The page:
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A Sauvage: Black Volta

The multi-talented creative presents the new lookbook for his A/W11 collection alongside directing a film shown at Sundance

Designer, stylist, photographer and film maker, Adrien Sauvage is a man gifted with a defined and direct way of seeing. Using a range of mediums, Sauvage looks to create a label that encompasses a full lifestyle, with his A. Sauvage. The latest Black Volta collection continues the range of clothing designed to fit the wardrobe, from morning to evening, of a modern gentlemen aware of his heritage. Each collection is approached from the start with a whole vision, from the clothes themselves through to the look book. Sauvage's models are all real people used for their personality and their background.

Alongside the collections, Sauvage has also made a film depicting the ethos behind his line. This is Not a Suit has been receiving strong attention and has shown at a number of film festivals including Sundance. The success of that film has also led the polymath designer to be asked to create a new short, Le Costumier, which he is currently working on.

Dazed Digital: You were working as a personal stylist before you started the label. How did the line evolve?
Adrien Sauvage: I was working with a lot of female clients and we realised we needed to dress their male partners as well. I wanted to give them a classic and sharp line of just 11 pieces, that went from casual through to modern evening wear, all the elements of a mans wardrobe. I wanted to go away from the traditional fashion seasons, so I developed a silhouette that I could alter over time.

DD: For both of the collections, Captains and Natives and the most recent, Black Volta, you shot the look books yourself. How did that come about?
Adrien Sauvage: As my silhouette was a similar one across the 11 pieces, I didn't need to use a model, so I decided to start shooting on real people. The first collection was shot on 'Captains of industry', people known in their field, alongside generally unknown characters who were prominent in their community, 'Natives'. Black Volta was shot with my family and people I met, on my recent visit to Ghana, the first time I been there for 11 years.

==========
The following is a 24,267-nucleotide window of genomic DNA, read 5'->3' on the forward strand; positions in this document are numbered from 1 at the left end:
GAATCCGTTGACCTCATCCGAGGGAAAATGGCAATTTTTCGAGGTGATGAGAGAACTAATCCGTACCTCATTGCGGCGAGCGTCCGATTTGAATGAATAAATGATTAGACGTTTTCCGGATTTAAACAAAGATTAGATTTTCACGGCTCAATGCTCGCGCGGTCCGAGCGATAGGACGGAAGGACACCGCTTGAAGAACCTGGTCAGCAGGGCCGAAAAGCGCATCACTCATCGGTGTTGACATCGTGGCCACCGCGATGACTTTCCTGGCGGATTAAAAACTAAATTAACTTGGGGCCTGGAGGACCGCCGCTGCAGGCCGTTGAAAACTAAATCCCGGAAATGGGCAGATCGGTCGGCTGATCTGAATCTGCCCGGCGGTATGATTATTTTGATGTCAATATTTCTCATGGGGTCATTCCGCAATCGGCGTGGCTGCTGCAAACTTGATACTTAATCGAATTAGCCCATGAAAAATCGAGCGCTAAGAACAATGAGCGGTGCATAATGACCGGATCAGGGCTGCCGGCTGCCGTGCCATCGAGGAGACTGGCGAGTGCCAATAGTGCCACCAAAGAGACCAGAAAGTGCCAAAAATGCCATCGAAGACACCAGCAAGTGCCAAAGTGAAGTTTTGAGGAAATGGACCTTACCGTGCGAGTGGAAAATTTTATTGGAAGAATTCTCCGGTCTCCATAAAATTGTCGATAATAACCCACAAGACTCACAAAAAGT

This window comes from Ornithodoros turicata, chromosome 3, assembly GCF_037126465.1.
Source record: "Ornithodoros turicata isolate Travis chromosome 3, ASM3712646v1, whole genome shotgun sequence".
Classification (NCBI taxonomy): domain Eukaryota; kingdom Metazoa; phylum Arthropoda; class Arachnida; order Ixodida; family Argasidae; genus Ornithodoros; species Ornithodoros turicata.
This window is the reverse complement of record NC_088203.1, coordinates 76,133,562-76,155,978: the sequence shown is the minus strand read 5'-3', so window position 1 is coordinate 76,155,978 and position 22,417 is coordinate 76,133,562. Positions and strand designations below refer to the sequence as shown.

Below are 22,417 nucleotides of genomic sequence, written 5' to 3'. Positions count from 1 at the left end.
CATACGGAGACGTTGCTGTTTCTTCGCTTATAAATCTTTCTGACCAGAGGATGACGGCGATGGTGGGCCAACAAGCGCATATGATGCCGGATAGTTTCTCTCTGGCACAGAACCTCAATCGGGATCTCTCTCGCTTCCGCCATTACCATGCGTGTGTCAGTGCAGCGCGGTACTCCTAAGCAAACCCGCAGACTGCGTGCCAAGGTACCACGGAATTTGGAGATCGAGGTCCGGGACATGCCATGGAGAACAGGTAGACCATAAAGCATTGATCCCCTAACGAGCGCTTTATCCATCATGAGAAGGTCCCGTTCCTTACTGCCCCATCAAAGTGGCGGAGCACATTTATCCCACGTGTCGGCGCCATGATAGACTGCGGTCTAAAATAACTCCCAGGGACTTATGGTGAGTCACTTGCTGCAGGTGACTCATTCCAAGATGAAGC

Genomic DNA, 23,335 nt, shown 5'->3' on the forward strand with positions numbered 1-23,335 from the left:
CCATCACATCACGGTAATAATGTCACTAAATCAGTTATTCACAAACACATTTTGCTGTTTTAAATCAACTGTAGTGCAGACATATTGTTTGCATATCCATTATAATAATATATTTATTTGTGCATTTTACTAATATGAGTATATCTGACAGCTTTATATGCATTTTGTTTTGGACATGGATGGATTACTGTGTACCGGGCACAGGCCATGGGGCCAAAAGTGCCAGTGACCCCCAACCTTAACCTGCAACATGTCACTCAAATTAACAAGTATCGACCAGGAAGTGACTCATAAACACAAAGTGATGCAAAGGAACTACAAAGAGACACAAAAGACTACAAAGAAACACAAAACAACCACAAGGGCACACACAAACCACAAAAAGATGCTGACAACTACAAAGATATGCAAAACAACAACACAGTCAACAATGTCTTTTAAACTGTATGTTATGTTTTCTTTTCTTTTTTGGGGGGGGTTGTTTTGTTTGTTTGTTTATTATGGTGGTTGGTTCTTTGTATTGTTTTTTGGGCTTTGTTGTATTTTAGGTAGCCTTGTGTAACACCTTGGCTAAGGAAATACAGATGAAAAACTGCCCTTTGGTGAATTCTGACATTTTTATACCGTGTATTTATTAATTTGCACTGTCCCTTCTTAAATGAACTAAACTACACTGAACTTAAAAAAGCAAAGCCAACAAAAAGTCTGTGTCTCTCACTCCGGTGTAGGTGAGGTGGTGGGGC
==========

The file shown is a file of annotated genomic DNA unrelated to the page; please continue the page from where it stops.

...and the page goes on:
DD: What led you back there?
Adrien Sauvage: My family are originally from there and I have been meaning to go back over for many years, but I have just been so busy. Most of my family who were in the UK recently moved back, so I felt like I had no excuse.

DD: The current Black Volta collection was inspired in part by Ghana. What was it about it that interested you?
Adrien Sauvage: I just felt that I wanted my collection's DNA to have an honest heritage. I was brought up in the UK but I am African, I wanted to create a combination of the two. I have also always loved the way people over there combine the latest versions of something with amazing vintage pieces. I was inspired by photos of my Dad when he was growing up.

DD: You worked some African textiles and cloths as detailing through the collection as well. Fabrics which, traditionally, the colours and patterns of hold meaning.
Adrien Sauvage: Yes we worked a lot with Kente, derived from the Akan tribe. It is an African interwoven silk fabric,  all of the colours and patterns signify different meanings, blue for peacefulness, gold for glory and white for purification, for example. I made up a double breasted tuxedo jacket in one version and a lot of the ties are made in Kente. I also used a digital looking dog tooth check in red, which was my interpretation of a seer sucker, but using African textiles.

DD: What is the overall ethos behind the label?
Adrien Sauvage: It's the idea of 'This is not a Suit'. It is a lifestyle, I make clothes clothes for people who don't necessarily wear suits. By shooting the collection not on models, by creating the short films and the photographic series', its aimed at getting a younger guy and a new community of clients interested in that traditional process.